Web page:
Young Minds - information on child & adolescent mental health.

Parents helpline 0808 802 5544

www.youngminds.org.uk (Mon-Fri, 9.30am-4pm)

The Samaritans - confidential support for people experiencing

feelings of distress or despair.

Phone: 116 123 (free 24-hour helpline). www.samaritans.org.uk

NHS Choices –


Information on online mental health services.

British Association for Counselling & Psychotherapy –

01455 883 300 www.itsgoodtotalk.org.uk

Mind Out – a mental health service run by and for lesbian, gay,

bisexual, trans and queer people. 01273 234839

Email: info@mindout.org.uk

Adfam - a national charity working with families affected by drugs

& alcohol. Has a database of local support groups.


General Addictions

Rehab 4 Addiction - free helpline dedicated to assisting those

suffering from drug, alcohol and mental health problems.

Tel: 0800 140 4690 www.rehab4addiction.co.uk

Addaction - a UK-wide treatment agency that helps individuals,

families & communities manage the effects of drug and

alcohol misuse. www.addaction.org.uk


to advertise in the next issue of Mental Health Awareness call: 01375 402 546

Drinkline - the national alcohol helpline. Free & confidential

0300 123 1110

Alcoholics Anonymous - 0845 769 7555 (24 hr)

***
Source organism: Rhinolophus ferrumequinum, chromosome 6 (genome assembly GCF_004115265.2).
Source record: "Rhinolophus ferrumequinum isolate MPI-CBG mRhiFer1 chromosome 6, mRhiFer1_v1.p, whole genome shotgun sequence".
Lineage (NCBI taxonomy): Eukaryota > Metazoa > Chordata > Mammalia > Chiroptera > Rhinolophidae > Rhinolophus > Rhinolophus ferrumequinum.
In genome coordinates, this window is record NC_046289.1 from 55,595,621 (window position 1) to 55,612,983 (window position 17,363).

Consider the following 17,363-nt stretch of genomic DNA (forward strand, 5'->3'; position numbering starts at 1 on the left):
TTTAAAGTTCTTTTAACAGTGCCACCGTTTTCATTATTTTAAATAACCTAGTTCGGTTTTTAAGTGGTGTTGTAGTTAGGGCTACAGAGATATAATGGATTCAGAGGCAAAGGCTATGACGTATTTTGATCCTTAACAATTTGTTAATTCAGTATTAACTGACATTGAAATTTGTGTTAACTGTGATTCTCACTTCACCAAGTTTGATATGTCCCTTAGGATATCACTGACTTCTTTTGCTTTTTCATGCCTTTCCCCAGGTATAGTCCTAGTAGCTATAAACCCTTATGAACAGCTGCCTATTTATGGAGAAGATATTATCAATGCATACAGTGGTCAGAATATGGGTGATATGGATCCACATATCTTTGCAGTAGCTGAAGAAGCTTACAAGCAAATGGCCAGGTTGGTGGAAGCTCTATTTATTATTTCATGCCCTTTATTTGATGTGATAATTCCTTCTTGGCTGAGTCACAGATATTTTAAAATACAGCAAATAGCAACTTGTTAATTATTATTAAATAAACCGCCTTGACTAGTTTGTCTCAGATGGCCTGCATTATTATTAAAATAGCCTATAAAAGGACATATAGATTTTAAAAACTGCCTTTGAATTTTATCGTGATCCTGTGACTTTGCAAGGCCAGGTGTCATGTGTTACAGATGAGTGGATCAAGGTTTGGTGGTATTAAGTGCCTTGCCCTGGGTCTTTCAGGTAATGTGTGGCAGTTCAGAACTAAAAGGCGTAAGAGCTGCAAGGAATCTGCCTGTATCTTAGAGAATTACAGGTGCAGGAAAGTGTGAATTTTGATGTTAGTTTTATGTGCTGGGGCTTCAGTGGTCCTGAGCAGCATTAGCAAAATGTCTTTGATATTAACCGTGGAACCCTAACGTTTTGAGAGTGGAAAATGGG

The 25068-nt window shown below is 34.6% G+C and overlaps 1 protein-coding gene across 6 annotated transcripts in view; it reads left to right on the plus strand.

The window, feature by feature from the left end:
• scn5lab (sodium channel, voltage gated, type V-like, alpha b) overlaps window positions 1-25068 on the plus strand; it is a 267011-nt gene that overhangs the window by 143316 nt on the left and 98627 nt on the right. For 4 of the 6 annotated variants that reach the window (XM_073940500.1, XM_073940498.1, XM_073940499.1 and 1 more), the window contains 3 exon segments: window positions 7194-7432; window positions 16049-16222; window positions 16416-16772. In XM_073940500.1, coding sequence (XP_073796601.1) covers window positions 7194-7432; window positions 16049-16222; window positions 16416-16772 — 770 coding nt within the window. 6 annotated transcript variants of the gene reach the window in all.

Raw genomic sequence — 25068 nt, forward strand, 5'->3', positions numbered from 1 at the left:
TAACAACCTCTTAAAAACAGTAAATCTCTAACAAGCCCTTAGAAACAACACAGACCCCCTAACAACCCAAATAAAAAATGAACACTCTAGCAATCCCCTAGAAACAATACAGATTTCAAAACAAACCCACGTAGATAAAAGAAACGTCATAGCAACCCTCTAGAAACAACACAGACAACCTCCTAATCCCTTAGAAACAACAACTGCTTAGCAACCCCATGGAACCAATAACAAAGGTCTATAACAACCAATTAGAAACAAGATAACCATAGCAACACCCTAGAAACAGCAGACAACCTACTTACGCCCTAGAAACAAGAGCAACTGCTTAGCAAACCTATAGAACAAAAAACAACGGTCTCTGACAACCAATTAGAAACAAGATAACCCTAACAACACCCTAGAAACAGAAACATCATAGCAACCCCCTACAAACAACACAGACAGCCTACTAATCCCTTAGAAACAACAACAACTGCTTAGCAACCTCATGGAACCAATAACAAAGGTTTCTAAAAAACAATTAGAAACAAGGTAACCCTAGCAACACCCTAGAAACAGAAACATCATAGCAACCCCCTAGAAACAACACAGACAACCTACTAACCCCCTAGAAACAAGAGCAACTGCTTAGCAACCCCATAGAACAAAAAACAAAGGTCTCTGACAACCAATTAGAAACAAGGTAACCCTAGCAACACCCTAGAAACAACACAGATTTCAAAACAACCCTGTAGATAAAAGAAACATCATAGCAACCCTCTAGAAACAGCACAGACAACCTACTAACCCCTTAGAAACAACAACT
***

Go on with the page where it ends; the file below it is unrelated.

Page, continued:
Alcohol Misuse

Al-Anon Family Groups - offers support to the families & friends of

problem drinkers. Helpline 0207 403 0888 www.al-anonuk.org.uk

The National Association for Children of Alcoholics -

for children of alcohol-dependent parents and others concerned

about their welfare. Free confidential helpline 0800 358 3456.


Drugs /

Substance Abuse

FRANK drugs helpline 0300 123 6600

Narcotics Anonymous - 0300 999 1212 (daily until midnight)


GamCare – the National Gambling Helpline 0808 8020 133 -

offers free information, support and counselling for problem

gamblers in the UK.


Gamblers Anonymous - runs local support groups


GamAnon - support groups for friends and family.


NHS Smokefree - helpline on 0300 123 1044

Smoking Dependency

There is also support available from your local stop smoking

service. www.nhs.uk/Service-Search/Stop-smoking-services/


National Dementia - helpline 0300 222 1122

Alzheimer's Society - helpline 0300 222 1122



Alzheimer's Research UK -

0300 111 5 111 www.alzheimersresearchuk.org

Dementia UK - to talk to an Admiral Nurse, who are registered

nurses & experts in dementia care, call

0800 888 6678 www.dementiauk.org

The Carers Trust - if you are looking after someone with dementia,

get help & support & even a break from caring. www.carers.org

www.mhap.co.uk 23

A Summary of Contact Numbers - continued

Anxiety Disorders

& Social Anxiety


Panic Disorder



Bipolar Disorder



Psychotic Depression

Episodes / Confusion